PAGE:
Closure of Libya route causing Air Malta ‘substantial losses’ every month

Airline's full financial scenario to be presented in the coming months

The closure of Libyan airports is causing Air Malta “a substantial amount of lost revenue every month”, a spokesperson for the national airline told MaltaToday.

Due to the raging conflict, Libya closed the airport in Benghazi in mid-May while Tripoli airport was closed last month after it was bombarded by militias fighting for control of the country’s largest airport.

The clashes began in July when Islamist-led militias from the city of Misrata launched a surprise attack on Tripoli airport, which had been under control of rival militias from the town of Zintan.

Citing commercially sensitive information, Air Malta would not say how much it was losing.

“Due to commercial sensitivity from a market share perspective, we cannot reveal the specific amount. However, through the introduction of the Djerba route, Air Malta is being pro-active in trying to mitigate these lost revenues,” the spokesperson said.

In a statement issued on Thursday, Air Malta CEO Louis Giordimaina said the airline’s revenues were once again under pressure, the airline finding itself at a crucial juncture. He cited increased competition and the suspension of Libya routes as the main reason.

It is yet unclear how this development is affecting Air Malta’s restructuring programme. As part of the airline’s restructuring plan, Air Malta had to develop a smaller, profit-making outfit which would register a profit of €8 million by 2016.

The spokesperson would not confirm whether the national airline was still on target to reach its pre-set goals.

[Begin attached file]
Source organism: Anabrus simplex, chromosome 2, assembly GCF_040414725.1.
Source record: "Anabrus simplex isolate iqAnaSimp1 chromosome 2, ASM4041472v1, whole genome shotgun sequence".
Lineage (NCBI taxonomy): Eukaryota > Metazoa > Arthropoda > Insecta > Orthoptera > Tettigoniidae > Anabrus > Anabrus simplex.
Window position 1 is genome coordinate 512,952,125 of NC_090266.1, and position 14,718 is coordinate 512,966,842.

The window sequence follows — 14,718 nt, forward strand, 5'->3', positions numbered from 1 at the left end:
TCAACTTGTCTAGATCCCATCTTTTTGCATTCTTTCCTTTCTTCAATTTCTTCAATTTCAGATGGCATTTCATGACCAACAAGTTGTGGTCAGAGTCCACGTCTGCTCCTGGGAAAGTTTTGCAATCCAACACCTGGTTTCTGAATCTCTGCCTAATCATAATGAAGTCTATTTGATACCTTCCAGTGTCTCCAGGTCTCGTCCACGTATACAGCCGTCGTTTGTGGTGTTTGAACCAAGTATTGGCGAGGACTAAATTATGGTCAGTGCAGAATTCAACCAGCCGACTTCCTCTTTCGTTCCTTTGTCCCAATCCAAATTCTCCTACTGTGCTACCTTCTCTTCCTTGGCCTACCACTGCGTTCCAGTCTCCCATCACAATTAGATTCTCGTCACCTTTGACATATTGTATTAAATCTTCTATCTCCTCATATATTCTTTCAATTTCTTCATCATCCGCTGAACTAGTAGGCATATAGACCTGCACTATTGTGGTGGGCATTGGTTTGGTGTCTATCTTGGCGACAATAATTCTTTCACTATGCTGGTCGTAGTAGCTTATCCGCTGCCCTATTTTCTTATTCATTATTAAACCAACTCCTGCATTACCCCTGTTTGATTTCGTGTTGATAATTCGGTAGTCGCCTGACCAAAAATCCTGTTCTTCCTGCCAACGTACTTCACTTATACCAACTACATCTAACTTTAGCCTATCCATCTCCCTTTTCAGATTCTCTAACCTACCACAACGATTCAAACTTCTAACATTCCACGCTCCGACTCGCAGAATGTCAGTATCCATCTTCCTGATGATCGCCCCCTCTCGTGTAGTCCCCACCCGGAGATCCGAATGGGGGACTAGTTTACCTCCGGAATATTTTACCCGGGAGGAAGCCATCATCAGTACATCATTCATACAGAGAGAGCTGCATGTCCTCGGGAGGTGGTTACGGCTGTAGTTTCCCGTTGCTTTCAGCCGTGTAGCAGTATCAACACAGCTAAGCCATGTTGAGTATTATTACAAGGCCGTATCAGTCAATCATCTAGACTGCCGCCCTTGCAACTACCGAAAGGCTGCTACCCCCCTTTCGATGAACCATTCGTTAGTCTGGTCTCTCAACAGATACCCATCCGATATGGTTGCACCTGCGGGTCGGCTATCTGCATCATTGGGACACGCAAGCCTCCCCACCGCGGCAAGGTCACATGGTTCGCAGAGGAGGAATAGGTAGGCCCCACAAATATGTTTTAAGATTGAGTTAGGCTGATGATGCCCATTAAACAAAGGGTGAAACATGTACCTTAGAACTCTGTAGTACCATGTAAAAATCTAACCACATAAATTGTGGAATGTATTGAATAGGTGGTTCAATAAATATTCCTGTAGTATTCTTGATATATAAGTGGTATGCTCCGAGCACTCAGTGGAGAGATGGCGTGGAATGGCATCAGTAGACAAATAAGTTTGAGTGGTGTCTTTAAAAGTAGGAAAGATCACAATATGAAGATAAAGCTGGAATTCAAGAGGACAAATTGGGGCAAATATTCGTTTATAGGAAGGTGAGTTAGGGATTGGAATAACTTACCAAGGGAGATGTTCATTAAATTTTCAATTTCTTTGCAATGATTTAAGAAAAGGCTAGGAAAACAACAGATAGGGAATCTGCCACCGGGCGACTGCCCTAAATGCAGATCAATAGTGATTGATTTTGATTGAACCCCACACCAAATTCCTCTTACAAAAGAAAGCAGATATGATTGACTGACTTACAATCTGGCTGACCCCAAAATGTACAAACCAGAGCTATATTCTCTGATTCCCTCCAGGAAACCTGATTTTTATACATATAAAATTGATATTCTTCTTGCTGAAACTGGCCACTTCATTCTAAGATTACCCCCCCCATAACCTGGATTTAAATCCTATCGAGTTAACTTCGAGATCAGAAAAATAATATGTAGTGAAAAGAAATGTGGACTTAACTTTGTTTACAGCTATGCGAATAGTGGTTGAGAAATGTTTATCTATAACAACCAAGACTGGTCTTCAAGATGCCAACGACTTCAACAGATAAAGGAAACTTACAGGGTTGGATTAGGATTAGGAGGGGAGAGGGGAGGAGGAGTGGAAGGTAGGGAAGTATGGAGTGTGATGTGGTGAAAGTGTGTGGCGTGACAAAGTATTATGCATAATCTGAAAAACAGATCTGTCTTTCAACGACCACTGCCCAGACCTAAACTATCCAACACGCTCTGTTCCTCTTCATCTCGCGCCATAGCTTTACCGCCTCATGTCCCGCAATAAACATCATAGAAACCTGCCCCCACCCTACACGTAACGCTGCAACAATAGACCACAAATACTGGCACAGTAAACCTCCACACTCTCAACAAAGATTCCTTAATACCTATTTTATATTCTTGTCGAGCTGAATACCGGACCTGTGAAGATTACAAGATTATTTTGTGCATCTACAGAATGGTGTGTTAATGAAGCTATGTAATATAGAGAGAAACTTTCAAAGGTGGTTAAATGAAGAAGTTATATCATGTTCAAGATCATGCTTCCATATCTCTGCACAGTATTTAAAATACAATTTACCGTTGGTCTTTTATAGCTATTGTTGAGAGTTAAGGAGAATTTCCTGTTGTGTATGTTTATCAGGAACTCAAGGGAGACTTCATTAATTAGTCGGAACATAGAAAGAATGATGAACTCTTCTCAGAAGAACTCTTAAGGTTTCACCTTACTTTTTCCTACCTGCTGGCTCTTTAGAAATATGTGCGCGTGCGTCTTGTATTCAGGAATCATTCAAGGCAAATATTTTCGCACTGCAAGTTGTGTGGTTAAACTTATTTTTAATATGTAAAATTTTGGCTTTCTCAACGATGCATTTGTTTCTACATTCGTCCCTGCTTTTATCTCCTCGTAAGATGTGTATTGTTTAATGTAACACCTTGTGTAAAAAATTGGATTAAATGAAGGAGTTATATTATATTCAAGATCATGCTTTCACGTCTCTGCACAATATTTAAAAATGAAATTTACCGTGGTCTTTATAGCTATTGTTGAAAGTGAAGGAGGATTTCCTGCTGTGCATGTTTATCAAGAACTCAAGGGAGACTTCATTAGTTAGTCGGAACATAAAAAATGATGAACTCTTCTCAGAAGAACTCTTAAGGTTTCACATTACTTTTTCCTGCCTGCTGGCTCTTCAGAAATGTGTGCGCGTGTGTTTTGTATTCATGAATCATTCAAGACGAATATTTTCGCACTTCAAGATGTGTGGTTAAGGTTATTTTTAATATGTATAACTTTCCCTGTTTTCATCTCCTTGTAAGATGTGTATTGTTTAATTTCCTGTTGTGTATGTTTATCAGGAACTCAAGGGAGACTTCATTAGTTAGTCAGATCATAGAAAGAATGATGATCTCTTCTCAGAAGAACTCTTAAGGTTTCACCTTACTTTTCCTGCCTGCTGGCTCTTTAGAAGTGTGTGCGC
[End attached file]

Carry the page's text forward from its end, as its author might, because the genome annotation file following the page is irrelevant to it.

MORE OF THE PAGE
“Air Malta is currently undergoing a process of external audit and the full financial scenario will be presented during our AGM in the coming months,” he said.

Air Malta has recently appointed Joseph Galea, former international marketing director for the Malta Tourism Authority, as its deputy chief commercial officer. An international call to assume the post of Chief Commercial Officer, formerly held by Philip Saunders, was also issued.

The advert was published online on Air Malta’s portal and on Flight International magazine, a top aviation publication.

“This week we were proud to announce the appointment of Joseph Galea, who will become Air Malta’s Chief Commercial Officer after a definite period of three years during which he will further his airline experience by working closely with the chosen Chief Commercial Officer in seeking new revenue generating opportunities,” the spokesperson added.

Shadow tourism minister Robert Arrigo welcomed Galea’s appointment: “Joe Galea’s appointment is excellent and what is an MTA loss will be Air Malta’s gain. His experience is invaluable and he would make an excellent chief commercial officer.”

Arrigo was however critical of Air Malta’s statement regarding the impact of the suspension of Libyan flights.

“Libya revenue routes had already hit a major bump in the past years and Air Malta never issued such a statement. The Algeria route was supposed to help and replace the foreseeable Libya crisis,” he said.

Arrigo added that questions raised in parliament on Air Malta’s performance remained mostly unanswered, with replies being “a non-answer”.

“The insistent rumours of the government offering out Air Malta to foreign companies and states make one wonder if this is the beginning of the end for Air Malta as we know it,” he added.